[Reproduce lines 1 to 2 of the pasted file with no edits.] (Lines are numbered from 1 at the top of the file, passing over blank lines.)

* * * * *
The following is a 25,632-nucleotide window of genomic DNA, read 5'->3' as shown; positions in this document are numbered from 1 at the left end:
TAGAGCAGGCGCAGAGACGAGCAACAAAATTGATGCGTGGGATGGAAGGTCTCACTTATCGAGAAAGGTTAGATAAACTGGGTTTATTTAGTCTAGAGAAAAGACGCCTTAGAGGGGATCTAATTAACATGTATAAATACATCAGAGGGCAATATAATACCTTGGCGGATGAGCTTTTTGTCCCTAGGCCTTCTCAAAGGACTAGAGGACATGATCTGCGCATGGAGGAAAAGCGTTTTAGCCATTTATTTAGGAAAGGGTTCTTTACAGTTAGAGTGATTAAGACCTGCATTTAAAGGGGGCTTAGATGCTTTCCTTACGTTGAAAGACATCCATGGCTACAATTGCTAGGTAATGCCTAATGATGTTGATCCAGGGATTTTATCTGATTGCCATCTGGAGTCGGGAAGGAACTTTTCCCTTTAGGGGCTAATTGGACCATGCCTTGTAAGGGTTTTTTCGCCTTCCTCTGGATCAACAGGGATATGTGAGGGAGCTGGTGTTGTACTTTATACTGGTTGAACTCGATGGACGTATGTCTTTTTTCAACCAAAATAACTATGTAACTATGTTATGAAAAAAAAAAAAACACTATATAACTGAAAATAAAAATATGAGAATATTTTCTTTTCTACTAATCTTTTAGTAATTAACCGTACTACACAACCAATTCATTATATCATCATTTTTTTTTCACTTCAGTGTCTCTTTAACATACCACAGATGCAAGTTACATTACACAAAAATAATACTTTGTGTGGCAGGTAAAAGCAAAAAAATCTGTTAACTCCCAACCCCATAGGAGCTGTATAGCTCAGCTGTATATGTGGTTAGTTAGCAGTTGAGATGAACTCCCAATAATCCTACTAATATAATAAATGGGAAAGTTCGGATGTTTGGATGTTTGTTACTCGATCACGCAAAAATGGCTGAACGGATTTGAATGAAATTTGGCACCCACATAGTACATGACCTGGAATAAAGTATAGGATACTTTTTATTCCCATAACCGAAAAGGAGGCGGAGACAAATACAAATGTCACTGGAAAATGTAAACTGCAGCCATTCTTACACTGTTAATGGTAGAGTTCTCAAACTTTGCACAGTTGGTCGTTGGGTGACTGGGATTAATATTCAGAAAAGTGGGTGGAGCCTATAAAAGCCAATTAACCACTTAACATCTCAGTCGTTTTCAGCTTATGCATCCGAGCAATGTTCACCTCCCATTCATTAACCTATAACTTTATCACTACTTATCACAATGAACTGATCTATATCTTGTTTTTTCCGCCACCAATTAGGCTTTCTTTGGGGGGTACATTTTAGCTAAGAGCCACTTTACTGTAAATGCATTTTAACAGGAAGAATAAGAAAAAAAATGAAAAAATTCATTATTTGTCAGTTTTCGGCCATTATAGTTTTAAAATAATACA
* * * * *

The following is a 25,632-nucleotide window of genomic DNA, read 5'->3' as shown; positions in this document are numbered from 1 at the left end:
TAGAGCAGGCGCAGAGACGAGCAACAAAATTGATGCGTGGGATGGAAGGTCTCACTTATCGAGAAAGGTTAGATAAACTGGGTTTATTTAGTCTAGAGAAAAGACGCCTTAGAGGGGATCTAATTAACATGTATAAATACATCAGAGGGCAATATAATACCTTGGCGGATGAGCTTTTTGTCCCTAGGCCTTCTCAAAGGACTAGAGGACATGATCTGCGCATGGAGGAAAAGCGTTTTAGCCATTTATTTAGGAAAGGGTTCTTTACAGTTAGAGTGATTAAGACCTGCATTTAAAGGGGGCTTAGATGCTTTCCTTACGTTGAAAGACATCCATGGCTACAATTGCTAGGTAATGCCTAATGATGTTGATCCAGGGATTTTATCTGATTGCCATCTGGAGTCGGGAAGGAACTTTTCCCTTTAGGGGCTAATTGGACCATGCCTTGTAAGGGTTTTTTCGCCTTCCTCTGGATCAACAGGGATATGTGAGGGAGCTGGTGTTGTACTTTATACTGGTTGAACTCGATGGACGTATGTCTTTTTTCAACCAAAATAACTATGTAACTATGTTATGAAAAAAAAAAAAACACTATATAACTGAAAATAAAAATATGAGAATATTTTCTTTTCTACTAATCTTTTAGTAATTAACCGTACTACACAACCAATTCATTATATCATCATTTTTTTTTCACTTCAGTGTCTCTTTAACATACCACAGATGCAAGTTACATTACACAAAAATAATACTTTGTGTGGCAGGTAAAAGCAAAAAAATCTGTTAACTCCCAACCCCATAGGAGCTGTATAGCTCAGCTGTATATGTGGTTAGTTAGCAGTTGAGATGAACTCCCAATAATCCTACTAATATAATAAATGGGAAAGTTCGGATGTTTGGATGTTTGTTACTCGATCACGCAAAAATGGCTGAACGGATTTGAATGAAATTTGGCACCCACATAGTACATGACCTGGAATAAAGTATAGGATACTTTTTATTCCCATAACCGAAAAGGAGGCGGAGACAAATACAAATGTCACTGGAAAATGTAAACTGCAGCCATTCTTACACTGTTAATGGTAGAGTTCTCAAACTTTGCACAGTTGGTCGTTGGGTGACTGGGATTAATATTCAGAAAAGTGGGTGGAGCCTATAAAAGCCAATTAACCACTTAACATCTCAGTCGTTTTCAGCTTATGCATCCGAGCAATGTTCACCTCCCATTCATTAACCTATAACTTTATCACTACTTATCACAATGAACTGATCTATATCTTGTTTTTTCCGCCACCAATTAGGCTTTCTTTGGGGGGTACATTTTAGCTAAGAGCCACTTTACTGTAAATGCATTTTAACAGGAAGAATAAGAAAAAAAATGAAAAAATTCATTATTTGTCAGTTTTCGGCCATTATAGTTTTAAAATAATACA